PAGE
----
The three components of the knowledge economy can be seen in the following quote from the aforementioned OECD report.
“Average productivity, in turn, depends on technology, labour skills, production capital and infrastructure. All of these factors can be mobilised through regional infrastructure investment policies, through education and training to promote higher skill levels; and through research and innovation to create more efficient production technology.”
There were similar findings by Rothwell et al for the Brookings Institute. One of the findings described in their study of the USA’s 366 metropolitan areas was the positive association between where patenting activity (reflecting the “production of knowledge” components) occurred and productivity growth. A second finding, this one related to the “distribution of knowledge”, also describes a positive association between the volume of collaboration in an area and its economic outcomes.
The fundamental link between economic outcomes and knowledge was also canvassed in a World Bank volume that detailed strategies for building knowledge economies. Referencing Romer’s related assertion, the report details the causal relationship between the level of knowledge that is accumulated by a country and its future economic growth.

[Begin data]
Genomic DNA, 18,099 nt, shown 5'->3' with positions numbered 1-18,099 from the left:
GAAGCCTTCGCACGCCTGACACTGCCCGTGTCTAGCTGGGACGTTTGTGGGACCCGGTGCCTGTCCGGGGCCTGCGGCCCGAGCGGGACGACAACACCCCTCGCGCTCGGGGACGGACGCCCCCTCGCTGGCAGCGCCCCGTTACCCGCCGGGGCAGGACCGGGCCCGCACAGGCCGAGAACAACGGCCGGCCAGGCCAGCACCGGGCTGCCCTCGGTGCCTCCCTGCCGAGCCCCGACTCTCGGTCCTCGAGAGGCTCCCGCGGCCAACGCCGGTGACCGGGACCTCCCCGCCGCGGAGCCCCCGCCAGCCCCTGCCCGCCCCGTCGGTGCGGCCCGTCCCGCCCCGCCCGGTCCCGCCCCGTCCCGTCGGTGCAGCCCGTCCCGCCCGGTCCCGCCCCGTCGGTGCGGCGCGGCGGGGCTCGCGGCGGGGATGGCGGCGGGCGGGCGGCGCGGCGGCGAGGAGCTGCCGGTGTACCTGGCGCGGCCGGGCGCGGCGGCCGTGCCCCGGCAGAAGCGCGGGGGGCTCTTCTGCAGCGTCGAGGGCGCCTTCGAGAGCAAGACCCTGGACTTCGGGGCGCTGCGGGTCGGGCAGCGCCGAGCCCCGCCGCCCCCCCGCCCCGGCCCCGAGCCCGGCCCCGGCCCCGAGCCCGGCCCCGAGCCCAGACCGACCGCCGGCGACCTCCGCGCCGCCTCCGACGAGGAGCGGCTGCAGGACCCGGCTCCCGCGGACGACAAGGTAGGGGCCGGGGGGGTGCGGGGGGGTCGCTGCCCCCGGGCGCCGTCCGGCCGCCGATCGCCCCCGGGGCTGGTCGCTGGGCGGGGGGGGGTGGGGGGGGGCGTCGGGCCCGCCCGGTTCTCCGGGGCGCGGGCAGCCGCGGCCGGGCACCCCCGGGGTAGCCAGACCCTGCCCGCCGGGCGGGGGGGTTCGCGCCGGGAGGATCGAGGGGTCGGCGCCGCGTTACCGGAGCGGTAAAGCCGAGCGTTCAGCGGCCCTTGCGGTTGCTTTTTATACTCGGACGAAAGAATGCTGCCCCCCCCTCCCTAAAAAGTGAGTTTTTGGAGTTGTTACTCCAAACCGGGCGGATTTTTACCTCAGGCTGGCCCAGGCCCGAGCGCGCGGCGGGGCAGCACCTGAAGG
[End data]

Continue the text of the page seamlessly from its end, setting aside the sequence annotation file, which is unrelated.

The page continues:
An expression of this relationship can be found in the “knowledge economy clusters” that conform to the Triple Helix Model. Where the components of the model – academia, business and government – in aggregate reflect the operation of the knowledge economy tripartite.
This research project is aimed at understanding the same relationship between knowledge and growth, but rather than at a country level the focus is more granular. Its aim is at understanding this relationship at a metropolitan level, specifically at the sub-level of expanding perimeter suburbs. That is, to comprehend the dynamic of economic growth in the context of peri-urban locales.